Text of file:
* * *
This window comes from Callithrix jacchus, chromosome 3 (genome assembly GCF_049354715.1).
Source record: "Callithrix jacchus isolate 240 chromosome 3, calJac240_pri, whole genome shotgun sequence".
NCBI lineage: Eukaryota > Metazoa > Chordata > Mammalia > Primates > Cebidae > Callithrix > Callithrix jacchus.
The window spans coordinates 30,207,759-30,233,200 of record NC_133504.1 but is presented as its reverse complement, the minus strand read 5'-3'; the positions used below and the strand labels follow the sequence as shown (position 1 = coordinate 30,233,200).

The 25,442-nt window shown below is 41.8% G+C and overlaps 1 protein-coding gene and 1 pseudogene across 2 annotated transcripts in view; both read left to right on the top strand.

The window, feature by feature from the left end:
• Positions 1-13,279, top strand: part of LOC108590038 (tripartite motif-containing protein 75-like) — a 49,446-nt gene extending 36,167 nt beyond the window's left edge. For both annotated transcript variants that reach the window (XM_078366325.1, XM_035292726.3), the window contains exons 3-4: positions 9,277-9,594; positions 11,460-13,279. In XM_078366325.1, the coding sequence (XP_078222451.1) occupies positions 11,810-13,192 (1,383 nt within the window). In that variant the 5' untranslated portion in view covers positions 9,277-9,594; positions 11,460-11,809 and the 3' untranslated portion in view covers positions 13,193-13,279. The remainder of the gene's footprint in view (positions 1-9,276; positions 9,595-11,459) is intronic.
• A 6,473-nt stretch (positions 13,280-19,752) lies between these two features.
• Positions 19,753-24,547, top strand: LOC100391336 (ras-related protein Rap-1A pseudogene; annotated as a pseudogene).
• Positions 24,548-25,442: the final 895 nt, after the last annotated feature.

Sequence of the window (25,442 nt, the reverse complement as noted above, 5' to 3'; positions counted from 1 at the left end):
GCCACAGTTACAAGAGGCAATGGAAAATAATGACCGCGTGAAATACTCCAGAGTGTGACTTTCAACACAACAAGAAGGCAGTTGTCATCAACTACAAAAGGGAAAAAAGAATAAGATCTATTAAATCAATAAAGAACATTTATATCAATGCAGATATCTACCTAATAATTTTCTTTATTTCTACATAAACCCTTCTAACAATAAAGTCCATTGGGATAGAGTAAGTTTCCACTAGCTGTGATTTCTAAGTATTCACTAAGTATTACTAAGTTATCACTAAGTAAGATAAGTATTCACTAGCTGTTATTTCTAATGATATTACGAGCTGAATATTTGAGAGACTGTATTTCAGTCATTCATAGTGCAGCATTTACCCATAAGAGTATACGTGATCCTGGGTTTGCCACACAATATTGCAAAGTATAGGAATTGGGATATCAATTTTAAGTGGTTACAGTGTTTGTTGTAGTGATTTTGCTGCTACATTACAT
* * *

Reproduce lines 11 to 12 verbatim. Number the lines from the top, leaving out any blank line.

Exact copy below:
Sequence of the window (25,442 nt, the reverse complement as noted above, 5' to 3'; positions counted from 1 at the left end):
GCCACAGTTACAAGAGGCAATGGAAAATAATGACCGCGTGAAATACTCCAGAGTGTGACTTTCAACACAACAAGAAGGCAGTTGTCATCAACTACAAAAGGGAAAAAAGAATAAGATCTATTAAATCAATAAAGAACATTTATATCAATGCAGATATCTACCTAATAATTTTCTTTATTTCTACATAAACCCTTCTAACAATAAAGTCCATTGGGATAGAGTAAGTTTCCACTAGCTGTGATTTCTAAGTATTCACTAAGTATTACTAAGTTATCACTAAGTAAGATAAGTATTCACTAGCTGTTATTTCTAATGATATTACGAGCTGAATATTTGAGAGACTGTATTTCAGTCATTCATAGTGCAGCATTTACCCATAAGAGTATACGTGATCCTGGGTTTGCCACACAATATTGCAAAGTATAGGAATTGGGATATCAATTTTAAGTGGTTACAGTGTTTGTTGTAGTGATTTTGCTGCTACATTACAT